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Brigantine Beach Patrol fears staffing shortage amid contract negotiations

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BRIGANTINE — Weeks before summer begins at the Jersey Shore, fears are growing within Brigantine’s beach patrol that it may not have enough manpower to properly protect city beaches if lifeguards don’t get paid more.

Brigantine lifeguards are looking for jobs that pay higher, Brigantine Beach Patrol Association member Ron DeFelice said this week.

Beach patrols across New Jersey already struggle to fully staff themselves through the entire summer, especially when younger guards leave to return to school. The changing labor market has only exacerbated the problem.

Incentives such as increased wages and retirement options like a 401k, may be the only way to correct staffing issues, suggests Colin Regn, beach patrol chief and CEO of the Atlantic Lifeguard Alliance, a third-party supplier of lifeguards in Ocean and Monmouth counties.

“It is a genuine crisis in the industry,” Regn said of beach patrol staffing shortages. “This is my 18th season, and I’ve never seen anything like this.”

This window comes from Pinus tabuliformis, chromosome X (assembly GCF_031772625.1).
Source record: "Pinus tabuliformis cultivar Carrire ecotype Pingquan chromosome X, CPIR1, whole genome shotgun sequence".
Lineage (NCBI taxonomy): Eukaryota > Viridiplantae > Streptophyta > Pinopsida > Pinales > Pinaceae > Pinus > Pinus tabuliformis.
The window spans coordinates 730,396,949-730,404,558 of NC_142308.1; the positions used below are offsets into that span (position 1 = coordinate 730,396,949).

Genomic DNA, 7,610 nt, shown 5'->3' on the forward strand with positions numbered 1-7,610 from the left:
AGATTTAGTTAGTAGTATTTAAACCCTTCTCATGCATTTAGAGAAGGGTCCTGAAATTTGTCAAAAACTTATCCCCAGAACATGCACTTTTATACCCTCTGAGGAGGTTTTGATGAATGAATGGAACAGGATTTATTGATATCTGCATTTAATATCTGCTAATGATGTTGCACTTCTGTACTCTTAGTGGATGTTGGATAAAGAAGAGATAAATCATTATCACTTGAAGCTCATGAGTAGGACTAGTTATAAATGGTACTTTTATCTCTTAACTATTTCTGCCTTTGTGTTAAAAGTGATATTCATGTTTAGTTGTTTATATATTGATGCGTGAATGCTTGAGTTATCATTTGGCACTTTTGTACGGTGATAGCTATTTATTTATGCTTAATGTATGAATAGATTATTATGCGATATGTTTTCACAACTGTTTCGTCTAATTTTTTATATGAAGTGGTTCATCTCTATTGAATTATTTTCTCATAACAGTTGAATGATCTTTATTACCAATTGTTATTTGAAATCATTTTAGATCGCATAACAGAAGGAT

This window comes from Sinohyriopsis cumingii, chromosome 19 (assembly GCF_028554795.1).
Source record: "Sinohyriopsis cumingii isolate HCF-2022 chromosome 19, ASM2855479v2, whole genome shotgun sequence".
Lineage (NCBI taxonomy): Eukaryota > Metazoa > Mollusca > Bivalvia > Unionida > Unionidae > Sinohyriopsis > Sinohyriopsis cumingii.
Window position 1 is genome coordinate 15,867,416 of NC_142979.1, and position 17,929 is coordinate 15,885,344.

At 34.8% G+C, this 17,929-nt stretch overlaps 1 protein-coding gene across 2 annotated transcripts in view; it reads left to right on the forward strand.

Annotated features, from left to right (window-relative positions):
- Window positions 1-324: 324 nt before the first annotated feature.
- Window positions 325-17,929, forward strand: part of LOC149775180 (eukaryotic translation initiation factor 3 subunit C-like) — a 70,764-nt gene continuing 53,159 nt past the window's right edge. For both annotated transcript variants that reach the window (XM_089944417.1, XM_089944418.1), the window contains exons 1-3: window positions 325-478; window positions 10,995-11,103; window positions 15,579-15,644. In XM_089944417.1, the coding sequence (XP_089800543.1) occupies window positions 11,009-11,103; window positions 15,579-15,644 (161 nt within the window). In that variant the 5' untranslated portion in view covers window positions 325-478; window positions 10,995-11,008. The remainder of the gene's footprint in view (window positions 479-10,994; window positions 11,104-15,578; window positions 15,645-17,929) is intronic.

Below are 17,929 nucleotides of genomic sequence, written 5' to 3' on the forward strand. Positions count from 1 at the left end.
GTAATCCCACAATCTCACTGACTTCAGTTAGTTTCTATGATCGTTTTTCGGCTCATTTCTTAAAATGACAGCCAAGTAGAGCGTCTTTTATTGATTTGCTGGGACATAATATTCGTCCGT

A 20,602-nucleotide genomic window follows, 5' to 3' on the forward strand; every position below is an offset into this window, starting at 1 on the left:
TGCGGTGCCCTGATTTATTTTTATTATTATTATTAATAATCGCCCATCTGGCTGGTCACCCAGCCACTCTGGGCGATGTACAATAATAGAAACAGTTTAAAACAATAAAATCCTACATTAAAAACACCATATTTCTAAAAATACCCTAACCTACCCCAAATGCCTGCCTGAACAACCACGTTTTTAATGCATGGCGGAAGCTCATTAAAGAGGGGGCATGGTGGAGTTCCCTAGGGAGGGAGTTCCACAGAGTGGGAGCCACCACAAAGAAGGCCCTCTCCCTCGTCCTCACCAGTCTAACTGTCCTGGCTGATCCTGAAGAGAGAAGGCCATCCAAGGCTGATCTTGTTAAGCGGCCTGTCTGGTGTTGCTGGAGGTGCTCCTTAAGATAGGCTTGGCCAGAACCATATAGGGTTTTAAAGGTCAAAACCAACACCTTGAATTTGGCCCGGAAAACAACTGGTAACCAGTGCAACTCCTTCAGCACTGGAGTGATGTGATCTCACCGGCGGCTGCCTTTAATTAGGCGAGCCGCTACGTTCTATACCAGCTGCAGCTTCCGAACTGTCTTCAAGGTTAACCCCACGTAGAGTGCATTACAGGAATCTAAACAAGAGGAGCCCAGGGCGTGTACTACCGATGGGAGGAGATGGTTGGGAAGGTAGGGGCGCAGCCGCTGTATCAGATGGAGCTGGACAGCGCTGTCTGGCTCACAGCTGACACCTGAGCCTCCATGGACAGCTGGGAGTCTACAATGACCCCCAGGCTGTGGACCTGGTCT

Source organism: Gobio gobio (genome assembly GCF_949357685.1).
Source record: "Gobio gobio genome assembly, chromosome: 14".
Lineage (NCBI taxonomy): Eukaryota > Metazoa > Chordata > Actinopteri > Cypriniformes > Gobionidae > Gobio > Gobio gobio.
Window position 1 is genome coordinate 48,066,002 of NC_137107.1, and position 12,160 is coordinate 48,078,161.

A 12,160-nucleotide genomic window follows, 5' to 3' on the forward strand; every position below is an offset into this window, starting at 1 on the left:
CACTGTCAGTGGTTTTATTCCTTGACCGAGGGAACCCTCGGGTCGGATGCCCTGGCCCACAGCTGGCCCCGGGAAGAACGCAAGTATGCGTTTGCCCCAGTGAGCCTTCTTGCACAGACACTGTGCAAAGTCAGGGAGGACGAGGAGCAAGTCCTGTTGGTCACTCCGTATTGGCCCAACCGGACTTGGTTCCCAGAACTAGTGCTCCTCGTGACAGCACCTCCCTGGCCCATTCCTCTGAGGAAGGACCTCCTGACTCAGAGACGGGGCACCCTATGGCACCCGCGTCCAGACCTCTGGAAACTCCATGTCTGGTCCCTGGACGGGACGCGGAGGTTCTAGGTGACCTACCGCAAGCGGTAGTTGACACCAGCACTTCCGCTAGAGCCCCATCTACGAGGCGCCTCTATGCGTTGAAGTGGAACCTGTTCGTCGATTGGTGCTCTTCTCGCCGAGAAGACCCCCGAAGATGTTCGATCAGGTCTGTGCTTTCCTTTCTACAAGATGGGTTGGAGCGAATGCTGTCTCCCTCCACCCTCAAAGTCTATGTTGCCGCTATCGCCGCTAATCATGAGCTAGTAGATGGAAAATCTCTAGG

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Currently, Brigantine and its beach patrol are negotiating a new contract. Its union wants to see that raises are included.

DeFelice, City Manager Jim Bennett and Mayor Vince Sera declined to comment on negotiations for a new contract for policy reasons.

Not pleased with how negotiations are playing out, the beach patrol is calling on the public, its lifeguards and patrol alumni to voice their displeasure at the city’s next City Council meeting at 5 p.m. Wednesday at City Hall.

The contract between the city and the AFSCME Local 1201-A, the union that represents the city’s lifeguards, expired Dec. 31. In it, first-year lifeguards made $90 per day, or $11.25 per hour, with the pay going as high as $150 per day, or $18.75 per hour, for senior guards with over 20 years of service to Brigantine’s beaches. Guards are still being paid at the same rate, even though no contract currently exists.

That pay scale, however, has increased slightly since New Jersey’s minimum wage increase law took effect in 2018, DeFelice said.

But, many lifeguards and their superiors insist the current pay rate isn’t enough, especially while inflation continues to put pressure on American consumers.

Brigantine expects to spend around $950,000 this year on beach patrol wages. Typically, the beach patrol has a 110 crew roster each summer, DeFelice

It also anticipates collecting over $1.8 million in beach fees, including on-beach vehicle permits, according to the city’s adopted budget.

Brigantine was ranked the seventh-lowest paid beach patrol out of 33 in New Jersey at the start of the 2021 season. It is, however, among the top five in the number of beach patrol members and miles of protected beach, according to the Brigantine City Beach Patrol Lifeguard Association Facebook post Thursday, which referred to a report by